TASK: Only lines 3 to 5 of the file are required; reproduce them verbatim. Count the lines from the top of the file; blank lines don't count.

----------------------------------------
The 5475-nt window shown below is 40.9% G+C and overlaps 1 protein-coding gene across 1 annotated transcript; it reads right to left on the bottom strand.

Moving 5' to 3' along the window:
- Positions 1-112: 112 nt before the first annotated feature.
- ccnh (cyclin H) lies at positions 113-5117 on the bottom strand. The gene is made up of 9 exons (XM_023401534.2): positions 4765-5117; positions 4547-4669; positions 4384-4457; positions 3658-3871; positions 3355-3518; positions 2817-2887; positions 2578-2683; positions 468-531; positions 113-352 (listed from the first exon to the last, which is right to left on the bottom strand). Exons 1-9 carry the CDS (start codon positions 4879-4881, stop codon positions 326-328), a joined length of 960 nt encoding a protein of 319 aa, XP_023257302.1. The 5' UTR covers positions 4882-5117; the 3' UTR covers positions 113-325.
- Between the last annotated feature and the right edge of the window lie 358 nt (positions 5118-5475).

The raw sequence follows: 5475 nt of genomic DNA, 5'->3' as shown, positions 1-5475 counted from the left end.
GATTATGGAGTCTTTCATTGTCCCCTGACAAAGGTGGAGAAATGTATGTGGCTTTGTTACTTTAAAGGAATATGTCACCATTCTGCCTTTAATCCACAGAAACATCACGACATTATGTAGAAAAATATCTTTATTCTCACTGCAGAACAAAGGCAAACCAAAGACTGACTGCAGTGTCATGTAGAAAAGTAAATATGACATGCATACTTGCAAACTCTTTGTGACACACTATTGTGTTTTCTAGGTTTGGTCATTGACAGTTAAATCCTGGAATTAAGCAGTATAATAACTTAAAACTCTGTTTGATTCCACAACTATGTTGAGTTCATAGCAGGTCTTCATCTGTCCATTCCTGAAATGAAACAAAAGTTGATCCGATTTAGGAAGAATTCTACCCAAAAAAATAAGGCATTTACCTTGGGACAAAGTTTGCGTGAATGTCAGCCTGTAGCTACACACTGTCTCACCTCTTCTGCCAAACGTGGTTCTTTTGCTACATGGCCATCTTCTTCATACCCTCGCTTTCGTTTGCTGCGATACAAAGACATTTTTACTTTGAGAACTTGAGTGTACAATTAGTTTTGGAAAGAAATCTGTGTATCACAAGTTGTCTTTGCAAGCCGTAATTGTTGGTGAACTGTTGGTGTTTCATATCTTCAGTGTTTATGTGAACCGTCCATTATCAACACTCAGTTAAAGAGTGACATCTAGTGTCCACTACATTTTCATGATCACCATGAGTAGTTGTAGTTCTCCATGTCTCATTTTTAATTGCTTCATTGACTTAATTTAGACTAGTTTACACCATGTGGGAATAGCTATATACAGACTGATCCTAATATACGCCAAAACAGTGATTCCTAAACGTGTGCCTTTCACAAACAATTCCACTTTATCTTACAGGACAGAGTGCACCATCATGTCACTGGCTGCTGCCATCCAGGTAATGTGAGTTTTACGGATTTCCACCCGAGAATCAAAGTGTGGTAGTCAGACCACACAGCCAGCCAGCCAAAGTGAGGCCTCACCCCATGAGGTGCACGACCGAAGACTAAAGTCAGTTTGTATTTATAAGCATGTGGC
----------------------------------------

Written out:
- Positions 1-112: 112 nt before the first annotated feature.
- ccnh (cyclin H) lies at positions 113-5117 on the bottom strand. The gene is made up of 9 exons (XM_023401534.2): positions 4765-5117; positions 4547-4669; positions 4384-4457; positions 3658-3871; positions 3355-3518; positions 2817-2887; positions 2578-2683; positions 468-531; positions 113-352 (listed from the first exon to the last, which is right to left on the bottom strand). Exons 1-9 carry the CDS (start codon positions 4879-4881, stop codon positions 326-328), a joined length of 960 nt encoding a protein of 319 aa, XP_023257302.1. The 5' UTR covers positions 4882-5117; the 3' UTR covers positions 113-325.
- Between the last annotated feature and the right edge of the window lie 358 nt (positions 5118-5475).